Tea?” he asked. He filled a black kettle that had been nesting next to the fire with water from a two-litre bottle. We each picked up one of the cups that was dotted around the cave, cleaning them out with a few drops of water and rags. He talked as the water boiled.

He’d been homeless and living in and around Bristol for several years. Most recently, he’d been living in a small encampment with a few others, in a park in the east of the city. Before that, he’d been in a teepee, out in the countryside.

For a while, he’d lived in a house he’d built himself on the beach, made from bits of driftwood and discarded odds and ends. He told us that the walls were thick and the roof waterproof. He’d even had a sound system in there. It was when the local council discovered that he had electricity from a generator that they asked him to take down the building. He refused to do it but left peacefully.

As he talked it became clear that unlike many of the people sleeping rough around the city, he hadn’t just been thrown there by harsh circumstance. He talked of a time when he’d had a job and a car. But something in him had ruptured. A sense, maybe, that the forces acting upon him, acting upon us all, needed to be resisted. He was living in the cave by choice, removing himself from the logic of money, the hum of mobile phones, the clatter of people rattling against each other in the city. “We all need to take a step back from civilisation sometimes”, he said.

He’d discovered the cave a few days earlier and was determined to stay there for the winter, scavenging what he could find. He talked of foraging for mushrooms, keeping his hands busy by cleaning up the cave, using the stones by the entrance to build something. He seemed guided by his own inner need to know that he could survive, despite the threat of being blasted by rain or snow, or having his head kicked in while he slept, by night time wanderers less friendly than he.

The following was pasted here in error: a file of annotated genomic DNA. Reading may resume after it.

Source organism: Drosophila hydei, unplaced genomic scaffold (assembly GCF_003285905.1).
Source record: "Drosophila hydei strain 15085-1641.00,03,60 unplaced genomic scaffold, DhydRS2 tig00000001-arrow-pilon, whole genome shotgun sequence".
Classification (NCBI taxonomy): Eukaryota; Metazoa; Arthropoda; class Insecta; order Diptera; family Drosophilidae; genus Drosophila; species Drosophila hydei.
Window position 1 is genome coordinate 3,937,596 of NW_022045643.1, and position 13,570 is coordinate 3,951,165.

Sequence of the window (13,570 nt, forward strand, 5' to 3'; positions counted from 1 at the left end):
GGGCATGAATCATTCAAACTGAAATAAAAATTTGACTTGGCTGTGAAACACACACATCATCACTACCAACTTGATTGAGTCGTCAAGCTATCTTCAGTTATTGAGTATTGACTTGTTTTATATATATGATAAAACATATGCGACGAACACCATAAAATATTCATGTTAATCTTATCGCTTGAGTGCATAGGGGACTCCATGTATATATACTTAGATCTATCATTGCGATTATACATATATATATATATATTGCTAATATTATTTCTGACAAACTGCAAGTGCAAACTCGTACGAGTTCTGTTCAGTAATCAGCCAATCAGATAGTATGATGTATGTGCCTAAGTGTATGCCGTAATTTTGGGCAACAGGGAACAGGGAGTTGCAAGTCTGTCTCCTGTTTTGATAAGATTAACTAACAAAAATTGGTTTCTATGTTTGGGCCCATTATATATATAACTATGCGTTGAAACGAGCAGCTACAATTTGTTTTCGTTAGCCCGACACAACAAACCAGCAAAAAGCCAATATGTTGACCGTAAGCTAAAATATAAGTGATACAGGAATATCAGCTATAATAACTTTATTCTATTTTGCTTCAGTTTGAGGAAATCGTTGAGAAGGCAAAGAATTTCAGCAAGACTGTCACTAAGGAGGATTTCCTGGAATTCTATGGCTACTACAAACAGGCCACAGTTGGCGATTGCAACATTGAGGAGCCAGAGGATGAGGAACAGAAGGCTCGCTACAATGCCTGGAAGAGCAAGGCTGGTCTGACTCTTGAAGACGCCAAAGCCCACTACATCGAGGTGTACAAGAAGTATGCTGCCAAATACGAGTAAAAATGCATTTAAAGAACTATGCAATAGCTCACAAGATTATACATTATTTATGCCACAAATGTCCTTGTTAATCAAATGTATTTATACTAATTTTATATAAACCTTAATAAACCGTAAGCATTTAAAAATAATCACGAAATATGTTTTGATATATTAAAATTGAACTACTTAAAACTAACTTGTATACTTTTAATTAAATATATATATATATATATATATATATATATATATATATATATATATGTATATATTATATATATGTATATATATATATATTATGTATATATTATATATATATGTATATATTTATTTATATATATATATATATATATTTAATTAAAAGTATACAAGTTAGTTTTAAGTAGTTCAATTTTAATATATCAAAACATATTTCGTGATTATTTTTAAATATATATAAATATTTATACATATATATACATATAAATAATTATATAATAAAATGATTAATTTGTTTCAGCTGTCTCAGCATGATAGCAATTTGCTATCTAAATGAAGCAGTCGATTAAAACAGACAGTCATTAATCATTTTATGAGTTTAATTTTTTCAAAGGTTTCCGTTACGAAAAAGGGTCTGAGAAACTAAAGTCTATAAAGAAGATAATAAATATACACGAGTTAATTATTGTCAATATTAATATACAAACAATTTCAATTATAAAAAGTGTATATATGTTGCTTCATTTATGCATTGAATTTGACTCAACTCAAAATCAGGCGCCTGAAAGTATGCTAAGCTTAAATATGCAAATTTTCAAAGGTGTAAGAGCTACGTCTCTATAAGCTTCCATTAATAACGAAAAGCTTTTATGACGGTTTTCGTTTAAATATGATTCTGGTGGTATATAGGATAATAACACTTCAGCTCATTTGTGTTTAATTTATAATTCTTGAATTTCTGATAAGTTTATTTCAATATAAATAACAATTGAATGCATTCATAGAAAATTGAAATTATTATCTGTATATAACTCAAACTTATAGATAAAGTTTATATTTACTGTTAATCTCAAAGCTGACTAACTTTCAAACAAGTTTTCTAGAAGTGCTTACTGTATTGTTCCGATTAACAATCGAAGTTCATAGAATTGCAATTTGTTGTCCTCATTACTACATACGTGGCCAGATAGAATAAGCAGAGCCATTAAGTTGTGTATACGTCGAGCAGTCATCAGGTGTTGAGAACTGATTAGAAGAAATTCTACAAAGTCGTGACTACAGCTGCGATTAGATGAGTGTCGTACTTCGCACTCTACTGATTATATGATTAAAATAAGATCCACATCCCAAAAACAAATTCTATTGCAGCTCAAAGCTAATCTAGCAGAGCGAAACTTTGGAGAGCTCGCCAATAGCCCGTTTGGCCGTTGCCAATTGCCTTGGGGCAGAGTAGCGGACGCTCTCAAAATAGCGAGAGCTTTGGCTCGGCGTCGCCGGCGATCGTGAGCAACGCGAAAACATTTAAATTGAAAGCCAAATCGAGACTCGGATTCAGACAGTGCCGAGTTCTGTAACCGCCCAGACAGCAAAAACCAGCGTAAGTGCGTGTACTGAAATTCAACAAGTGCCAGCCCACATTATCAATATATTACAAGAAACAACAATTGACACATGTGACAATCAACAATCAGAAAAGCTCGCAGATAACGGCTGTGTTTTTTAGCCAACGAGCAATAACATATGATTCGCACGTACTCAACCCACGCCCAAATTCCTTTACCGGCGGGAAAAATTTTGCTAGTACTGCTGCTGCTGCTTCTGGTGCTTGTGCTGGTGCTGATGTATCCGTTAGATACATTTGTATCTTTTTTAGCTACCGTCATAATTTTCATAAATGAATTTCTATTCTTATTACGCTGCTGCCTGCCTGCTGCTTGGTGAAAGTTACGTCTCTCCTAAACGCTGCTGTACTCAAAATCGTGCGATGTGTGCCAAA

The sky outside was darkening and our cups were almost empty. We said goodbye, telling him that we would bring him some provisions next time. He gave us a hug as we left, pleased to see that people from the city still hugged strangers.

Winter Blues

Each year I know it’s coming, and each year I try fool myself into thinking that I’ve got a handle on things, that I’m stronger now and it won’t affect me. But October rolls round and my moods start fluctuating wildly, like the needle on a seismograph, just before an earthquake is about to hit.

I blunder through hyperactive bursts of energy. I’m out three nights in a row. I’m running around, doing things, going to classes, trying to keep myself out of the encroaching doom of my bedroom. I eat shitloads. I want wine, I want sex. Or I want nothing at all but to be left alone. I crash. I struggle to crawl out of bed in the morning.

None of this is new. I’ve been through episodes of depression my whole adult life, warped by the unceasing bleakness of British winters. It’s a familiar state of affairs, like a weird and unpleasant sofa-surfer who keeps turning up at your house and crashing in your living room, leaving his crusted socks on your landing. Like: ‘Not you again, you filthy fucker…’

(In another life, I used to be the sofa-surfer).

I’ve been to the doctor before with the standard litany of symptoms: lethargy, exhaustion, , feeling flat, irritation, lack of concentration. There’s a name of for all of this: Seasonal Affective Disorder. It makes me feel a bit better in a way, knowing there’s an actual reason that this is happening to me and it’s not just that my brain is fucked in some innate way.